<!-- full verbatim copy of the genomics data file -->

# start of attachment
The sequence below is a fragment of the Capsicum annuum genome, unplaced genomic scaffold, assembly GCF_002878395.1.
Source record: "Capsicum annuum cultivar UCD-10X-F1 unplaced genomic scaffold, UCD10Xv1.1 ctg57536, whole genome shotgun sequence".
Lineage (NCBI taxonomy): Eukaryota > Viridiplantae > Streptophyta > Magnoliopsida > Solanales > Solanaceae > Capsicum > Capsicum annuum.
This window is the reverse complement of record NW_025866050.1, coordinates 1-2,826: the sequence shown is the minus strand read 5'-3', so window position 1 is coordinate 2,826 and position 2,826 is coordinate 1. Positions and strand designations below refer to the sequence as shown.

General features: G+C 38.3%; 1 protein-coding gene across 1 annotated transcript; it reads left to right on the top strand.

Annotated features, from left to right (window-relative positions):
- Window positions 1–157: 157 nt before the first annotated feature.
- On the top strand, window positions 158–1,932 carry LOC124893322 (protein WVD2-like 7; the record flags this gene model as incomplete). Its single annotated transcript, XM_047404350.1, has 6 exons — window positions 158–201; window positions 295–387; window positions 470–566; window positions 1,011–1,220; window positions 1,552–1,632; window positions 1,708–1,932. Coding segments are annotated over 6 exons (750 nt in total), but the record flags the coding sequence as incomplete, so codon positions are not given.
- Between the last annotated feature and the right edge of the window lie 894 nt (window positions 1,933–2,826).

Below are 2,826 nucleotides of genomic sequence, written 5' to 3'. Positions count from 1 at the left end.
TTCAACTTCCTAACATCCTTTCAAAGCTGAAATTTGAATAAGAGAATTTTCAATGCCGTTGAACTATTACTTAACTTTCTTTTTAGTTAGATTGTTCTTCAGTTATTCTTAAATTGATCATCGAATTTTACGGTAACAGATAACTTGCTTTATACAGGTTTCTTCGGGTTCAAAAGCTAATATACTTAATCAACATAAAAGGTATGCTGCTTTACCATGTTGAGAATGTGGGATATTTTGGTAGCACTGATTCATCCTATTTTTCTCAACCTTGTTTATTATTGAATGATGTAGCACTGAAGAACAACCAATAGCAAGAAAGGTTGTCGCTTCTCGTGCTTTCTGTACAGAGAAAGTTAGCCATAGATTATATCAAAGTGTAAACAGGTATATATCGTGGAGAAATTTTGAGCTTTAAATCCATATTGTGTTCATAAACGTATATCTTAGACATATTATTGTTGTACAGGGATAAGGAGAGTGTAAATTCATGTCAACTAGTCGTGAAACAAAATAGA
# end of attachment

The sequence below is a fragment of the Capsicum annuum genome, unplaced genomic scaffold, assembly GCF_002878395.1.
Source record: "Capsicum annuum cultivar UCD-10X-F1 unplaced genomic scaffold, UCD10Xv1.1 ctg57536, whole genome shotgun sequence".
Lineage (NCBI taxonomy): Eukaryota > Viridiplantae > Streptophyta > Magnoliopsida > Solanales > Solanaceae > Capsicum > Capsicum annuum.
This window is the reverse complement of record NW_025866050.1, coordinates 1-2,826: the sequence shown is the minus strand read 5'-3', so window position 1 is coordinate 2,826 and position 2,826 is coordinate 1. Positions and strand designations below refer to the sequence as shown.

General features: G+C 38.3%; 1 protein-coding gene across 1 annotated transcript; it reads left to right on the top strand.

Annotated features, from left to right (window-relative positions):
- Window positions 1–157: 157 nt before the first annotated feature.
- On the top strand, window positions 158–1,932 carry LOC124893322 (protein WVD2-like 7; the record flags this gene model as incomplete). Its single annotated transcript, XM_047404350.1, has 6 exons — window positions 158–201; window positions 295–387; window positions 470–566; window positions 1,011–1,220; window positions 1,552–1,632; window positions 1,708–1,932. Coding segments are annotated over 6 exons (750 nt in total), but the record flags the coding sequence as incomplete, so codon positions are not given.
- Between the last annotated feature and the right edge of the window lie 894 nt (window positions 1,933–2,826).

Below are 2,826 nucleotides of genomic sequence, written 5' to 3'. Positions count from 1 at the left end.
TTCAACTTCCTAACATCCTTTCAAAGCTGAAATTTGAATAAGAGAATTTTCAATGCCGTTGAACTATTACTTAACTTTCTTTTTAGTTAGATTGTTCTTCAGTTATTCTTAAATTGATCATCGAATTTTACGGTAACAGATAACTTGCTTTATACAGGTTTCTTCGGGTTCAAAAGCTAATATACTTAATCAACATAAAAGGTATGCTGCTTTACCATGTTGAGAATGTGGGATATTTTGGTAGCACTGATTCATCCTATTTTTCTCAACCTTGTTTATTATTGAATGATGTAGCACTGAAGAACAACCAATAGCAAGAAAGGTTGTCGCTTCTCGTGCTTTCTGTACAGAGAAAGTTAGCCATAGATTATATCAAAGTGTAAACAGGTATATATCGTGGAGAAATTTTGAGCTTTAAATCCATATTGTGTTCATAAACGTATATCTTAGACATATTATTGTTGTACAGGGATAAGGAGAGTGTAAATTCATGTCAACTAGTCGTGAAACAAAATAGA